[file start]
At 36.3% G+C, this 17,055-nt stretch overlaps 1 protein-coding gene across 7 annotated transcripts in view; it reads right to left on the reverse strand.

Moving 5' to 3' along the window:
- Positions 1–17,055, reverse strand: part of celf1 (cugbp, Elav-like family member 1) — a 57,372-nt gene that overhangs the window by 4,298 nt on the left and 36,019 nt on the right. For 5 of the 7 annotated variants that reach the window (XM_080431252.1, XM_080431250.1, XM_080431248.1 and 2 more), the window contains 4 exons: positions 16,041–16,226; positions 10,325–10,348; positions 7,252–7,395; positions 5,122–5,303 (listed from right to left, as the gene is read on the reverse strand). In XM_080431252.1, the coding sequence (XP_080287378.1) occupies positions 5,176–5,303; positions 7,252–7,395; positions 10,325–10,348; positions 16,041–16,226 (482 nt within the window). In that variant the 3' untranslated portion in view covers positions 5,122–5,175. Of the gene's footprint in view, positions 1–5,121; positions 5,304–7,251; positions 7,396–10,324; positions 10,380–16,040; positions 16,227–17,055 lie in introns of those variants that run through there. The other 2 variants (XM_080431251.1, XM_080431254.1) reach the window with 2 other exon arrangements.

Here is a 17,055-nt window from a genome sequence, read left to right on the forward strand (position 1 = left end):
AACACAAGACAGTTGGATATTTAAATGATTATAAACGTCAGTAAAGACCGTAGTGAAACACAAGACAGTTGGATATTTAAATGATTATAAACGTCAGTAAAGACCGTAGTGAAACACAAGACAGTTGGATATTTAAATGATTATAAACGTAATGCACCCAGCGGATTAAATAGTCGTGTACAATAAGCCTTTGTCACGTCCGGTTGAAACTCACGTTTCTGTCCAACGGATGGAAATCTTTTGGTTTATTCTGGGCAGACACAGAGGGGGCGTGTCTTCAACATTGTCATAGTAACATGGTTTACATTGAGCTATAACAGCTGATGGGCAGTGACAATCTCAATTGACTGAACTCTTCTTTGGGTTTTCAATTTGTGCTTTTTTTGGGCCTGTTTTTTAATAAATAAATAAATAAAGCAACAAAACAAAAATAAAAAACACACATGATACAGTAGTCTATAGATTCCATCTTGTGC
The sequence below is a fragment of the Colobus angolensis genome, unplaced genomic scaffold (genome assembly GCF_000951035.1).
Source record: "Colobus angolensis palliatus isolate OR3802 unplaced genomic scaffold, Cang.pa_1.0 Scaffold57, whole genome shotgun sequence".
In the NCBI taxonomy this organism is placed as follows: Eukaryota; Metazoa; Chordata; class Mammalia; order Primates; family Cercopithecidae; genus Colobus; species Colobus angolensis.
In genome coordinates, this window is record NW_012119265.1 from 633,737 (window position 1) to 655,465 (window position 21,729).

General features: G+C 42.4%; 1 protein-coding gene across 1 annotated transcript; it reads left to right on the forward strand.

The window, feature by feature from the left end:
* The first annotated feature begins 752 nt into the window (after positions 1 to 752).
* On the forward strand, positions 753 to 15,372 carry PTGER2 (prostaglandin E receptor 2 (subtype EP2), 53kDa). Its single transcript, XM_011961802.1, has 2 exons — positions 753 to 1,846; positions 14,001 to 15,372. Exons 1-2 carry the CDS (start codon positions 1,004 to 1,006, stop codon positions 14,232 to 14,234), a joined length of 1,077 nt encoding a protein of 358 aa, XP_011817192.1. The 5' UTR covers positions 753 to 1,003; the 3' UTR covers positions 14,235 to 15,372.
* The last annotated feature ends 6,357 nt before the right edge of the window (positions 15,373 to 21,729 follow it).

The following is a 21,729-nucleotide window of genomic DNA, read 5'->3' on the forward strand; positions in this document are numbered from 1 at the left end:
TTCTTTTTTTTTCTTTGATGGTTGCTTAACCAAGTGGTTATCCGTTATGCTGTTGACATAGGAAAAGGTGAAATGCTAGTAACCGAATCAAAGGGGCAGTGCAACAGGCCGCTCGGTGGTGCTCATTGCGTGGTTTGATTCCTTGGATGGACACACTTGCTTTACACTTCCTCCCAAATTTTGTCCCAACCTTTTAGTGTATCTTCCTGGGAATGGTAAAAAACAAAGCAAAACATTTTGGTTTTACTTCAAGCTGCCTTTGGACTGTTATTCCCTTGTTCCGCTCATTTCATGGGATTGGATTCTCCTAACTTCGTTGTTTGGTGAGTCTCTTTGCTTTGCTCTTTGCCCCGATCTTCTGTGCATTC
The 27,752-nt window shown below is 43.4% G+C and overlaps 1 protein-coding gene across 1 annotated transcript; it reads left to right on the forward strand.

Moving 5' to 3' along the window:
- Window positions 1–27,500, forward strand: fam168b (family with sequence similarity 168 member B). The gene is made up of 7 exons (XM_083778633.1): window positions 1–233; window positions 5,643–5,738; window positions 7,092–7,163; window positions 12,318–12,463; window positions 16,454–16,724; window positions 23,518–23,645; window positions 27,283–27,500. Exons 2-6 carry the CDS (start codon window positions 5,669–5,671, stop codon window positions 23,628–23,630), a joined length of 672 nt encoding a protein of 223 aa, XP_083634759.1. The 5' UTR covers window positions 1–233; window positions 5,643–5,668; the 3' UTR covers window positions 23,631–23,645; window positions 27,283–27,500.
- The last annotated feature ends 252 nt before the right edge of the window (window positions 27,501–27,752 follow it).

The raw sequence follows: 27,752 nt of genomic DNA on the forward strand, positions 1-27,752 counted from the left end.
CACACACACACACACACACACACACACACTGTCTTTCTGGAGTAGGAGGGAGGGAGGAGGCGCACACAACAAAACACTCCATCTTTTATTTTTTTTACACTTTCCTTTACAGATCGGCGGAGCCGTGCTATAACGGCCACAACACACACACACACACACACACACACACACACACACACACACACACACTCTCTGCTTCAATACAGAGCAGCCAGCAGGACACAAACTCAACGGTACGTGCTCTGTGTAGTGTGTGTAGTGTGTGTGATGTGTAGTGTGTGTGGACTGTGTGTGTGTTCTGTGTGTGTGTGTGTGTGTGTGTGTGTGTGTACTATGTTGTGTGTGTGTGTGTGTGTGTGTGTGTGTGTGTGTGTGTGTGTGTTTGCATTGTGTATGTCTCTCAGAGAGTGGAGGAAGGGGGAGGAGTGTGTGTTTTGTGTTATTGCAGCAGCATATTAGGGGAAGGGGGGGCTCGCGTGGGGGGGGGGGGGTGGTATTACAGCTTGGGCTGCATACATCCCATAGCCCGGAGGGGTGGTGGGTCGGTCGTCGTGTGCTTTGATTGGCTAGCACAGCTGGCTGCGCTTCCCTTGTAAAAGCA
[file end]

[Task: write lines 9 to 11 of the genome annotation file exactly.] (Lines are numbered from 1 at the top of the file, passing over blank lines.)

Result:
In genome coordinates, this window is record NW_012119265.1 from 633,737 (window position 1) to 655,465 (window position 21,729).

General features: G+C 42.4%; 1 protein-coding gene across 1 annotated transcript; it reads left to right on the forward strand.

The window, feature by feature from the left end: